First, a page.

The history of media conglomerate Viacom, under which umbrella includes a movie studio (Paramount Pictures) and pay TV networks (MTV, Nickelodeon and so on), is a somewhat complex tale in itself. The Viacom of today is not even actually the original, which was formed in 1952 as the syndication arm of CBS and was spun off as an independent company in 1971. It would then acquire CBS in 1999 via its then-parent company, only to become defunct as it split into the present-day Viacom and CBS Corporation by 2006. The two firms have been doing well on their own until this decade, when the rise of gigantic rivals have pushed them to come together again.
CNBC reports that Viacom and CBS Corporation have finally punctuated years of discussion by announcing that they will merge again into one corporate entity. The official statement was given this Tuesday, August 13, wherein Viacom and CBS will combine to form – rather plainly – ViacomCBS with Bob Bakish of Viacom becoming CEO of the resultant merger. In turn, CBS CEO Joe Ianiello will be bumped down to just chairman of the subsidized CBS network with oversight over all related assets under the combined Viacom CBS organization.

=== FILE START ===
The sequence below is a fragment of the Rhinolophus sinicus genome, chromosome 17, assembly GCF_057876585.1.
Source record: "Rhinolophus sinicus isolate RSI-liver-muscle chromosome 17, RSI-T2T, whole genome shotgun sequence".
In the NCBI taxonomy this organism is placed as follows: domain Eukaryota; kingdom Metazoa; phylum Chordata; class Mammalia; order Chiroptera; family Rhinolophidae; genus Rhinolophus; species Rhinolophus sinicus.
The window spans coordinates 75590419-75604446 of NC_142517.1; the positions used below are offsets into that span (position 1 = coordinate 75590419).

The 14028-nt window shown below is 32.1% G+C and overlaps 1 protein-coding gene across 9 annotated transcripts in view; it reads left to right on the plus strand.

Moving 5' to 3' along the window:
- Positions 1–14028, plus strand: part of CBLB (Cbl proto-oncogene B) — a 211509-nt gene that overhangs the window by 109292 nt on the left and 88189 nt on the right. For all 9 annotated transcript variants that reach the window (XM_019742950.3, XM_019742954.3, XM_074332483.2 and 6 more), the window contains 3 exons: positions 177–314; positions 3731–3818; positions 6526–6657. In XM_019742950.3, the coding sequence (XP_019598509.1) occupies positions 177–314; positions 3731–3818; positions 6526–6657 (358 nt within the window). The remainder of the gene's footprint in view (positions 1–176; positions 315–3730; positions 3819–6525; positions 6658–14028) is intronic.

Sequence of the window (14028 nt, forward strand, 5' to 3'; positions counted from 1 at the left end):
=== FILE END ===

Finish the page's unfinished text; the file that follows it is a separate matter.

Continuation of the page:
It is easy to understand the reasoning for that which had spun off from each other coming together again after just over a decade apart. That was in the decade before, and the 2010s media content landscape is a whole other animal. Other media giants like Disney, Comcast and AT&T/Verizon have assembled a plethora of subsidiary media companies to work together under their respective directional oversight, not to mention beginning to build up their own exclusive streaming platforms. It is thus a two-front war with the traditional media channels of Disney and streaming pioneers like Netflix and Amazon, something ViacomCBS combined can better compete with.
A statement by Shari Redstone, Vice Chairman of the Boards for both CBS and Viacom before merger, is hyped to see the two media companies reunited. “I am really excited to see these two great companies come together so that they can realize the incredible power of their combined assets,” she said, adding that the ViacomCBS machinery will be in a stronger position to generate more media content in this new age of entertainment options.
While CBS and Viacom had only just announced their merger, the actual process will take some time, as with the Disney acquisition of 20th Century Fox and its related assets. The deal is expected to be finalized by late 2019.
Image courtesy of The Playlist